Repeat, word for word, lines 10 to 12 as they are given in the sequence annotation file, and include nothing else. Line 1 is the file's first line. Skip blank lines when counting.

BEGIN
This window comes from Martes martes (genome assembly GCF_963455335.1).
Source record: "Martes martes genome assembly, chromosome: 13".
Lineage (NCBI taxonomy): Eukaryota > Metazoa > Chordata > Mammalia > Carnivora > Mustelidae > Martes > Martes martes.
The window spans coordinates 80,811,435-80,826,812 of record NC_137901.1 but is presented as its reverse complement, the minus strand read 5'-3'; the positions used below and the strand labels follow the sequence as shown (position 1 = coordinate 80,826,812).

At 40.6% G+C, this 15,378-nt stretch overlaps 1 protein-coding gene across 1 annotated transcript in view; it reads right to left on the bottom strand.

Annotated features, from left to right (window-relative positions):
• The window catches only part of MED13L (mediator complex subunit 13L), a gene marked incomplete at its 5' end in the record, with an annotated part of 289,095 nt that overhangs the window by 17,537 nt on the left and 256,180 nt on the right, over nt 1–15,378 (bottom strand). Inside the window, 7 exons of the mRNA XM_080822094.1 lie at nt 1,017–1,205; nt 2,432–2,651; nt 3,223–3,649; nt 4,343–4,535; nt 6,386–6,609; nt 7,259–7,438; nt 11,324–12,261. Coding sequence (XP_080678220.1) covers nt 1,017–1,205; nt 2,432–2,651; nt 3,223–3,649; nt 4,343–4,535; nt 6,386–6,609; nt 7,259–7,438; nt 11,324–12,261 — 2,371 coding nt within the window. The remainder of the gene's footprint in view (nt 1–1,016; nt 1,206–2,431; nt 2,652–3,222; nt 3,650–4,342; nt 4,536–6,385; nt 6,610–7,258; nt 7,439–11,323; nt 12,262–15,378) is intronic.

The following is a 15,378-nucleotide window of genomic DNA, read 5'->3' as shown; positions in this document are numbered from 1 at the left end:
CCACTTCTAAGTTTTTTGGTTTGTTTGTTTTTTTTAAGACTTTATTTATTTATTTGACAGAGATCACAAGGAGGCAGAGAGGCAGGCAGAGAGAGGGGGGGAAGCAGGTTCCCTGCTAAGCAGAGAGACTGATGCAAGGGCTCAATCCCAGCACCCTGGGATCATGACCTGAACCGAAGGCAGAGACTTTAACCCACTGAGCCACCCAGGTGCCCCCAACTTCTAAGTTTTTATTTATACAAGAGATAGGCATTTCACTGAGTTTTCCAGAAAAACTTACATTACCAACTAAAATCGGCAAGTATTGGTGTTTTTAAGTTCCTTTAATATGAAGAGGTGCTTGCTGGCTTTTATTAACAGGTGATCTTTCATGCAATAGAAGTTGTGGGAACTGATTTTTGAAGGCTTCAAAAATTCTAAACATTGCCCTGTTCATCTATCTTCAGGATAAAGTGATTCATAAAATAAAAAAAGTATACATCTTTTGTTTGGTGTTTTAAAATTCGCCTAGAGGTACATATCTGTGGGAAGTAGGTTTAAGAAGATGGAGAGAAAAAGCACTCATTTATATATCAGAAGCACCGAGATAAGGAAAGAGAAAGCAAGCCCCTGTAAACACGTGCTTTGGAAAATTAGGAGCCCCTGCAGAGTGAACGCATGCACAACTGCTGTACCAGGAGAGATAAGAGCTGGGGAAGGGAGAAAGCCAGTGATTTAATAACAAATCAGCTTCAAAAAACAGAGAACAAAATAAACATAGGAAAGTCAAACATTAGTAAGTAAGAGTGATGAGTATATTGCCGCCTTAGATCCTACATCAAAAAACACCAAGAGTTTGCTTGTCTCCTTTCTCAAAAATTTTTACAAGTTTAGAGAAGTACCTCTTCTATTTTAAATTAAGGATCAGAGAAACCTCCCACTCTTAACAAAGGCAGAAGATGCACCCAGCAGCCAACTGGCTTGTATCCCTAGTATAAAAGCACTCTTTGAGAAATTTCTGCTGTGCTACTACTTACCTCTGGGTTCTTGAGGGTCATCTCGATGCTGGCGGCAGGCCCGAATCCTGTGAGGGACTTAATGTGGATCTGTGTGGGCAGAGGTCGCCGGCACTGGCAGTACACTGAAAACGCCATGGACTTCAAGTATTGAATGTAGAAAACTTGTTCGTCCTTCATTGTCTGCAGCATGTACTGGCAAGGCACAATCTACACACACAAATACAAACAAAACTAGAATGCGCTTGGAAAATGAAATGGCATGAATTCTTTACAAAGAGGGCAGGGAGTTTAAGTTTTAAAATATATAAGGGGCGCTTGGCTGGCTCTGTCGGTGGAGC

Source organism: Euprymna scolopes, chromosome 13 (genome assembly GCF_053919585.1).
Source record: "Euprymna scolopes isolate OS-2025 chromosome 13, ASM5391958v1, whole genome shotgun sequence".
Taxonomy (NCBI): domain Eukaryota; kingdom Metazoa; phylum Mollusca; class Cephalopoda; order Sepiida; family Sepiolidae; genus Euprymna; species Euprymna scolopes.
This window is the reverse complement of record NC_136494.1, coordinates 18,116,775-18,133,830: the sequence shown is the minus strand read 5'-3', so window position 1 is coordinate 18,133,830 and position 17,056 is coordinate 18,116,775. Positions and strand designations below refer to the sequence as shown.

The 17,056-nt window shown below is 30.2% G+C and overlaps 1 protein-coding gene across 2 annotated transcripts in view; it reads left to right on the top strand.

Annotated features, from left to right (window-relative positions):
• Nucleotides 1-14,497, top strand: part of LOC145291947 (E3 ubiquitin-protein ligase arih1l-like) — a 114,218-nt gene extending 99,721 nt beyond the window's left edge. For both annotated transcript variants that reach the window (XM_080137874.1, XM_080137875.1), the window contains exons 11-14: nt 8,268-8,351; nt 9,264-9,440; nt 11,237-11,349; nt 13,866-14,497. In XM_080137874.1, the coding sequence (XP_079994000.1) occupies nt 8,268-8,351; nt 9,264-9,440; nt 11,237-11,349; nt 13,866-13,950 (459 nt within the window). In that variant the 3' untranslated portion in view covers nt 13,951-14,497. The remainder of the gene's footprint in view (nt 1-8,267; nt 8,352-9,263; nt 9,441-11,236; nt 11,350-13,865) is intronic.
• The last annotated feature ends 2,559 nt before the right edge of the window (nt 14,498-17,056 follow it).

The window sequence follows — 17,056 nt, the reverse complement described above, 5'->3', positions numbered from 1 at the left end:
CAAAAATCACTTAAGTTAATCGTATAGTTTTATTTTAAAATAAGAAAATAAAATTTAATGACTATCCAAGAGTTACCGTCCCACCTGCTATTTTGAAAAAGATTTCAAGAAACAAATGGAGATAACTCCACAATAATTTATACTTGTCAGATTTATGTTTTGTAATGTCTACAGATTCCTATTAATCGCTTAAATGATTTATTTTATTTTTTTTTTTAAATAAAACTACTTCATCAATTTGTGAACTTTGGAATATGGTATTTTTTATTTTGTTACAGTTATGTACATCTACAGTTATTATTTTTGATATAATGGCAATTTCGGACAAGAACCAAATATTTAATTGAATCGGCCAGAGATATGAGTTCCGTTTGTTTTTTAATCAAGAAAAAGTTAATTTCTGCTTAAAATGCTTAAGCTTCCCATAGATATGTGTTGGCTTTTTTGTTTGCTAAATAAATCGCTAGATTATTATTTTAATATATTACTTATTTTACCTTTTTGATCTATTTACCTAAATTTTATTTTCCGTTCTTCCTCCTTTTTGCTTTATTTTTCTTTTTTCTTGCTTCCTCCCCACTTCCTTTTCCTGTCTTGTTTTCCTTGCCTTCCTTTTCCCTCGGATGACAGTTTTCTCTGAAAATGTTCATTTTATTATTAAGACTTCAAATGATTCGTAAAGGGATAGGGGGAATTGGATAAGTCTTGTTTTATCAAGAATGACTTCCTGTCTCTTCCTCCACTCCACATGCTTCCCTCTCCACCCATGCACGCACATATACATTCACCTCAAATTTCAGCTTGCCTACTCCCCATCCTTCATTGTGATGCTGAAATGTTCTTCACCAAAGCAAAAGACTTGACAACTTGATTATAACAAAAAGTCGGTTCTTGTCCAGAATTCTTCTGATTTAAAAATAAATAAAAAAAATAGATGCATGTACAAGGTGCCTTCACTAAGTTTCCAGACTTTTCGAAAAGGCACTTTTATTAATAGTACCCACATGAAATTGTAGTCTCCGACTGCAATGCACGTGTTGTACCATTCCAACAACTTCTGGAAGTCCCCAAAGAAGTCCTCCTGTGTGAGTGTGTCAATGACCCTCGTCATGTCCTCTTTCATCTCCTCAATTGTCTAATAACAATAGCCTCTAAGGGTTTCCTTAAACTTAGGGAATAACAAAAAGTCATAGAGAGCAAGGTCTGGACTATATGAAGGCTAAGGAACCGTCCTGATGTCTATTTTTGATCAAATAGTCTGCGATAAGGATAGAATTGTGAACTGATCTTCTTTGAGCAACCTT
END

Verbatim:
Source organism: Euprymna scolopes, chromosome 13 (genome assembly GCF_053919585.1).
Source record: "Euprymna scolopes isolate OS-2025 chromosome 13, ASM5391958v1, whole genome shotgun sequence".
Taxonomy (NCBI): domain Eukaryota; kingdom Metazoa; phylum Mollusca; class Cephalopoda; order Sepiida; family Sepiolidae; genus Euprymna; species Euprymna scolopes.